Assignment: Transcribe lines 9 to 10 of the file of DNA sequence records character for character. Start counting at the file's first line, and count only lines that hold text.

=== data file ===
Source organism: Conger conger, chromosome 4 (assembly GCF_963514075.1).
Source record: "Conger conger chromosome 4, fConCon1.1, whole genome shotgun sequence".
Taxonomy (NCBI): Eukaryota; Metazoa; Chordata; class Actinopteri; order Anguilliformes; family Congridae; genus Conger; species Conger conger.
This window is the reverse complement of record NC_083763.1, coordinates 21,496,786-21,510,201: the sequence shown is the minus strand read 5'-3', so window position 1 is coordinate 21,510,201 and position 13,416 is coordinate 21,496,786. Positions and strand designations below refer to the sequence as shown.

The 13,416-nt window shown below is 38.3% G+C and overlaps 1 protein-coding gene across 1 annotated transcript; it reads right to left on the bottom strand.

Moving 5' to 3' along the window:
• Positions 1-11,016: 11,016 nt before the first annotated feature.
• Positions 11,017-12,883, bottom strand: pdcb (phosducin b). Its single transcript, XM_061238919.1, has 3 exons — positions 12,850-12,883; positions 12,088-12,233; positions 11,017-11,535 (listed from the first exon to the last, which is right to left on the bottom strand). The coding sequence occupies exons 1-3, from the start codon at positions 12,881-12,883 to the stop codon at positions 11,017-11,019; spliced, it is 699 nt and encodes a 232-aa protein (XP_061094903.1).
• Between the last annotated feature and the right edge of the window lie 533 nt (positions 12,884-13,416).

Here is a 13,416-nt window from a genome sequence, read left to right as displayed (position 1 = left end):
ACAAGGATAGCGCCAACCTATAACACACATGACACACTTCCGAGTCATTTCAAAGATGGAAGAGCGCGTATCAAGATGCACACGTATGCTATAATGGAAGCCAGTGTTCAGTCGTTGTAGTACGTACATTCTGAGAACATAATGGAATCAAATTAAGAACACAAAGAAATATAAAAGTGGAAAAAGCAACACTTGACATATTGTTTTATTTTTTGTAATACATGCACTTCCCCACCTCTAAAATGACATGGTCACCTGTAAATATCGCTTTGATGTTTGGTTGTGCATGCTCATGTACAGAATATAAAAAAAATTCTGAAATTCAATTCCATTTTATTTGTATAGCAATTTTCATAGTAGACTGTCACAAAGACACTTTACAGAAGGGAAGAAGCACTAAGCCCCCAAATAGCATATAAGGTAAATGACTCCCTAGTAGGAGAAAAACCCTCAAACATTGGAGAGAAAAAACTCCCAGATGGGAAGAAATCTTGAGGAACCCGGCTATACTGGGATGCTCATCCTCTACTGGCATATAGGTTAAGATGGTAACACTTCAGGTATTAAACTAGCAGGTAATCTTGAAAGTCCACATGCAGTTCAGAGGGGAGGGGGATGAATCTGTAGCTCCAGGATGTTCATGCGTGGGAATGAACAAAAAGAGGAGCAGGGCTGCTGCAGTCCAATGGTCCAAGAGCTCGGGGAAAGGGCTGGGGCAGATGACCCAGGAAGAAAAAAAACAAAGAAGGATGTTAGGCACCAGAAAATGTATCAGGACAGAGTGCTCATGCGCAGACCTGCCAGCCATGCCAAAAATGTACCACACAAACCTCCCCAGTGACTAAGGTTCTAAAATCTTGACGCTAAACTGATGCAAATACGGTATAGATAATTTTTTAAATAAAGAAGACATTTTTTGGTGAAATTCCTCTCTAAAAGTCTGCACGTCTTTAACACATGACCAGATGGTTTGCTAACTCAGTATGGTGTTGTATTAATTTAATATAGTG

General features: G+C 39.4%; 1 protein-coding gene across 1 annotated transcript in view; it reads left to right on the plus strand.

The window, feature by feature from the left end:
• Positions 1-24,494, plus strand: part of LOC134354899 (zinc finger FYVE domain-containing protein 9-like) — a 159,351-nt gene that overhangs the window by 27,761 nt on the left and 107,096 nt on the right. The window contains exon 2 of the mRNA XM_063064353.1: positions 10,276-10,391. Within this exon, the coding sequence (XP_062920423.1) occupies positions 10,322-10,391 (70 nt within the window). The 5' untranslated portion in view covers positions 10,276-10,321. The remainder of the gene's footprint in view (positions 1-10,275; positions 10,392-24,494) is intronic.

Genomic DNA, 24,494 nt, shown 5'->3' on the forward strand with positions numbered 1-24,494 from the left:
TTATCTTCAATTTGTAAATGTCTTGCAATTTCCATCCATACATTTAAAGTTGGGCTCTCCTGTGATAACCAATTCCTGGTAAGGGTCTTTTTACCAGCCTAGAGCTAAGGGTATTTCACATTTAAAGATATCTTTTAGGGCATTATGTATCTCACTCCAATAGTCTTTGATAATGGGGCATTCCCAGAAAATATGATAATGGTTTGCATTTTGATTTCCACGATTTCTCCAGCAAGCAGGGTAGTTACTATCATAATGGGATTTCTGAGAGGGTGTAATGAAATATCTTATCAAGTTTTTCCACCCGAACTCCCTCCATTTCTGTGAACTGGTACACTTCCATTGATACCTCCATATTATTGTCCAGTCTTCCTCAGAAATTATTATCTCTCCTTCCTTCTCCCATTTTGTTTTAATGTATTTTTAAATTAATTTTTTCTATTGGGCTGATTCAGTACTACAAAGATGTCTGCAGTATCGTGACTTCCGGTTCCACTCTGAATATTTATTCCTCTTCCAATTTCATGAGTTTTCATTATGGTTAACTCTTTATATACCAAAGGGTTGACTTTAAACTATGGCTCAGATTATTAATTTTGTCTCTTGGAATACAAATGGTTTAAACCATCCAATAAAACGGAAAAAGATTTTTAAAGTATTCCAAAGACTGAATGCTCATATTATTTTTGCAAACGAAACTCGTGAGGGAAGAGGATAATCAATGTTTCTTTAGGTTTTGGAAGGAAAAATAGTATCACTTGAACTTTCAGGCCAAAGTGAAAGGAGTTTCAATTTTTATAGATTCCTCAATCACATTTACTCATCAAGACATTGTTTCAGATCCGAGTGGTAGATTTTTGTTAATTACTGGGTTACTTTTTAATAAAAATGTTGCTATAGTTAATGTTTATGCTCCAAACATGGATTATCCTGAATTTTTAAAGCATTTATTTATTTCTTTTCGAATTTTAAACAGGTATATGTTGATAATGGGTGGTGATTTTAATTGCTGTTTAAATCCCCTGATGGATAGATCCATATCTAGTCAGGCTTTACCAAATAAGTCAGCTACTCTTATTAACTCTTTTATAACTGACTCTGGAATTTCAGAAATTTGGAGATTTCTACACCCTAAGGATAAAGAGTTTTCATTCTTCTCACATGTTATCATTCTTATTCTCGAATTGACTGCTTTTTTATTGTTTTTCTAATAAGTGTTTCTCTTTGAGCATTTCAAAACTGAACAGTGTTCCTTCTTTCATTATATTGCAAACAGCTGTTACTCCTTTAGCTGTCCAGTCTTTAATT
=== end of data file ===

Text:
• Between the last annotated feature and the right edge of the window lie 533 nt (positions 12,884-13,416).

Here is a 13,416-nt window from a genome sequence, read left to right as displayed (position 1 = left end):